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Aviation excuses just won’t fly

by gwcmag


They include that IATA plans for at least a doubling of global air passengers by 2050, hugely increasing the size of  the industry, just as its climate impacts need abating.

The plan focuses on attempts to “decarbonise” aviation, but it completely disregards the existence of aviation’s non-carbon dioxide (CO2) climate impacts. Scientists agree that these other such effects are roughly equivalent to the CO2 impacts, amounting to a doubling of the problem from the carbon emissions. Ignoring these means that IATA is turning a blind eye to half the problem.

More troubling still, under the plan, over the next immediate decade – a period when it is crucial to reduce climate impact – emissions and non-CO2 effects will actually increase, only being “off-set” by mechanisms that will have only marginal effects at best, and at worst under lax regulatory systems for biofuels, could make matters worse.

From 2035 to 2050 the plan envisages a switch to biofuels, something that for aviation fuel alone will require three times as much biofuels as the present, global production of all liquid biofuels.

Realistic

Such a development would require vast amounts of land, endanger global biodiversity, put pressure on food production for human consumption and increase risks of land grabbing for crops for biofuel production.

Even if the plan succeeds on its own terms, it will leave the aviation industry causing as much climate damage in 2050 as it is today, while also taking up a huge and much larger share of the shrinking global carbon budget for this century.

To remedy the situation, the New Weather Institute is calling on IATA and the International Civil Aviation Organisation, ICAO, to draft, pass and implement a resolution on industry-wide climate action that is truly in line with the Paris agreement, committing aviation to zero CO2emissions by 2050, including non-CO2-effects.

It also wants to see an inquiry under the auspices of the Intergovernmental Panel on Climate Change (IPCC) on the scale of the aviation industry which – allowing for other sectors and aviation’s non-CO2 effects – would be compatible with reaching the 1.5°C goal, with realistic short term action in the first decade to create a credible pathway beyond 2030.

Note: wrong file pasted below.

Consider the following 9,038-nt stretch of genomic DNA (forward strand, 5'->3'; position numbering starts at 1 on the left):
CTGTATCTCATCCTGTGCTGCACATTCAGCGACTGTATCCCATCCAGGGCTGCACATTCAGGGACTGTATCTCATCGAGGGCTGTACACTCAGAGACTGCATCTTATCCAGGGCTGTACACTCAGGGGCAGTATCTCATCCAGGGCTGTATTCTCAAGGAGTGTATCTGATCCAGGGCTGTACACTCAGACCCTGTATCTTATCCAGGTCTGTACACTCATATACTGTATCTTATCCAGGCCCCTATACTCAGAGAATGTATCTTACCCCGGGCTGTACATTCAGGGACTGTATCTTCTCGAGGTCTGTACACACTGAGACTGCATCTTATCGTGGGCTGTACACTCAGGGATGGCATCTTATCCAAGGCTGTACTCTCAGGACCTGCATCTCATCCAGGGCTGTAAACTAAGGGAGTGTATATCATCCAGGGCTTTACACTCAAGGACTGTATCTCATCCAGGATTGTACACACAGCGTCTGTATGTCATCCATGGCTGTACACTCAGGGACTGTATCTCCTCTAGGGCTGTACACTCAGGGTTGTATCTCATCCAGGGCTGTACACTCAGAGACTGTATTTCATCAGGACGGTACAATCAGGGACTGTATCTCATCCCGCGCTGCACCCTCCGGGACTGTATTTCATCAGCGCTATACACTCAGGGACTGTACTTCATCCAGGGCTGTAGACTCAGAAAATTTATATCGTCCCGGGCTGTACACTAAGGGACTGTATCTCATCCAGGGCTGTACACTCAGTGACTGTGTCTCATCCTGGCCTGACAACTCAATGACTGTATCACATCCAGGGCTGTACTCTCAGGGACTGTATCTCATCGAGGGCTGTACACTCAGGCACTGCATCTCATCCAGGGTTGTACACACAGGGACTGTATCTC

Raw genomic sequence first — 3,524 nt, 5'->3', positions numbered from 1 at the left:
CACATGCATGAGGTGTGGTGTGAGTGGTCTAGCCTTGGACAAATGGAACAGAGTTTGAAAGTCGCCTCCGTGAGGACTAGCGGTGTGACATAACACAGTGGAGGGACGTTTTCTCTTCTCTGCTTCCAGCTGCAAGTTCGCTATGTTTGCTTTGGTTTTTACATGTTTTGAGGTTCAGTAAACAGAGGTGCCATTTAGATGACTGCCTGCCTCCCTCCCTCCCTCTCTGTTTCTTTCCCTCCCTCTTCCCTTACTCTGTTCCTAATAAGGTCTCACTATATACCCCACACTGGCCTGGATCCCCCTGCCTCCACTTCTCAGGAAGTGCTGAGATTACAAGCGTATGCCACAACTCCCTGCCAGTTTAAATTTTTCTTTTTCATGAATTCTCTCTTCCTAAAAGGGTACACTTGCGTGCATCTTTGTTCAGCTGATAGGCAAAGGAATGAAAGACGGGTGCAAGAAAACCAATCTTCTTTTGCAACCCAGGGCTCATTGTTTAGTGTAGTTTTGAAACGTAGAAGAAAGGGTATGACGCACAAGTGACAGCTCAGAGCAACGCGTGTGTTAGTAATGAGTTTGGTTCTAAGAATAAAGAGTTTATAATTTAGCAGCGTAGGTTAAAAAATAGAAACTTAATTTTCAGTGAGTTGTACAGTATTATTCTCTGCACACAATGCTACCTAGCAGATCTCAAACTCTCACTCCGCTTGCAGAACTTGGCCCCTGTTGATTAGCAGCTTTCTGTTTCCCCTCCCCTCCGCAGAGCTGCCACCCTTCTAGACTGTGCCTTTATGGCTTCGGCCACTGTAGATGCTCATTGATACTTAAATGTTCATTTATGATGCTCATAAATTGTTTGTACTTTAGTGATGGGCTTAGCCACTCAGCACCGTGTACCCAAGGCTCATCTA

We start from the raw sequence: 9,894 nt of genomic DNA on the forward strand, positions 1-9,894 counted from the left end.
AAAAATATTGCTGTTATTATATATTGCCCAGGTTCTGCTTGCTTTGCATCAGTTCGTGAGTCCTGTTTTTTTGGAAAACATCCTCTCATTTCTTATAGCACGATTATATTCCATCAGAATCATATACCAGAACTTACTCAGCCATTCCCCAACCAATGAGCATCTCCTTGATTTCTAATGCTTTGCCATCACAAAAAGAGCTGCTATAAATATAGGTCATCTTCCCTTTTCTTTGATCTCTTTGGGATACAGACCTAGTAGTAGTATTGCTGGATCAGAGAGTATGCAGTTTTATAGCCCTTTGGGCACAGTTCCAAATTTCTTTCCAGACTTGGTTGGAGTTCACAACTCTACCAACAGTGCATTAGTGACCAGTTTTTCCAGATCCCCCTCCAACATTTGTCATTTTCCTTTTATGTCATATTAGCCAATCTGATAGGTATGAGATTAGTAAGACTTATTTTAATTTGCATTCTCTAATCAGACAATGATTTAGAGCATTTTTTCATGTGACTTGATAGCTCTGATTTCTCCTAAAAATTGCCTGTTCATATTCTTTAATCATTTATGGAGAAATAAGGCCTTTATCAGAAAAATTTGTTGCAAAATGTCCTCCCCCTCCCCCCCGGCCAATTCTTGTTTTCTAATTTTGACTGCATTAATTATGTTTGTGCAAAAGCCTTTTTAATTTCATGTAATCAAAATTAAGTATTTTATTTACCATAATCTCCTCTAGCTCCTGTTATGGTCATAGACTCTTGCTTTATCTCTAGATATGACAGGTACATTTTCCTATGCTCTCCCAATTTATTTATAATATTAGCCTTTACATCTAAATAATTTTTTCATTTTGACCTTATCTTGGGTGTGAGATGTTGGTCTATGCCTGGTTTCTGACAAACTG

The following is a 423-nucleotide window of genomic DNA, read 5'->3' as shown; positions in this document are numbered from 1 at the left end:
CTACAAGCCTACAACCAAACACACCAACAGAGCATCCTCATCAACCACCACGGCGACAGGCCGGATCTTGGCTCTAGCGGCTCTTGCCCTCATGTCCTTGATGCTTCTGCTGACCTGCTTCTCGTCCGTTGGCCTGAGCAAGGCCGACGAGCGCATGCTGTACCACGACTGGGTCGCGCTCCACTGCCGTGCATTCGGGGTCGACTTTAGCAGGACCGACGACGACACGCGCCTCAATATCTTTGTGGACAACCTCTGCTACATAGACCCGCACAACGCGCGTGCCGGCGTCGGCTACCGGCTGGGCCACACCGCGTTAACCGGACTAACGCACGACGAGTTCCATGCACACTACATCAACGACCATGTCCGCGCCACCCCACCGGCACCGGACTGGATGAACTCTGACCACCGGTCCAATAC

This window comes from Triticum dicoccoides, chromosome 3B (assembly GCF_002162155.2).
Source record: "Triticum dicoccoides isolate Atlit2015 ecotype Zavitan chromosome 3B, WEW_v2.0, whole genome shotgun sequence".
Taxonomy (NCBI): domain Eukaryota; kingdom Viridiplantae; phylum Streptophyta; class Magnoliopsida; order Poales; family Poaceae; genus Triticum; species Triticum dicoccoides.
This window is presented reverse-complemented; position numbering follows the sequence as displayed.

False

While this happens, governments should take immediate action to limit the growth of aviation through domestic, joint or unilateral measures, including an embargo on the further expansion of the industry.

IATA’s plans are also a form of greenwash, attempting to present the industry as taking responsible action on the climate emergency when they are doing the opposite.

In spite of its gaping holes and lack of sound science IATA is currently marketing its “Fly Net Zero” scheme on its website with the claim that the pledge focused on being ‘net zero’ by 2050 sets global aviation “in line with the objectives of the Paris agreement to limit global warming to 1.5°C.”

The New Weather Institute considers these claims to be unproven. This, we feel, places IATA in breach of the Advertising and Marketing Communications Code of the International Chamber of Commerce (ICC) and, as a result, the Institute has filed a complaint with the (Swedish) regulator (Reklamombudsmannen) which has a wide enough remit to be able to hold IATA to account.

 These Authors

Andrew Simms is co-director of the New Weather Institute, coordinator of the Rapid Transition Alliance, author of several books on new and green economics and co-author of the original Green New Deal. He is on twitter at @AndrewSimms_uk.

Gunnar Lind is a co-founder of New Weather Sweden, and special advisor to the former Minister for the Environment and Climate in Sweden, Isabella Lövin, where he worked until February 2021. 





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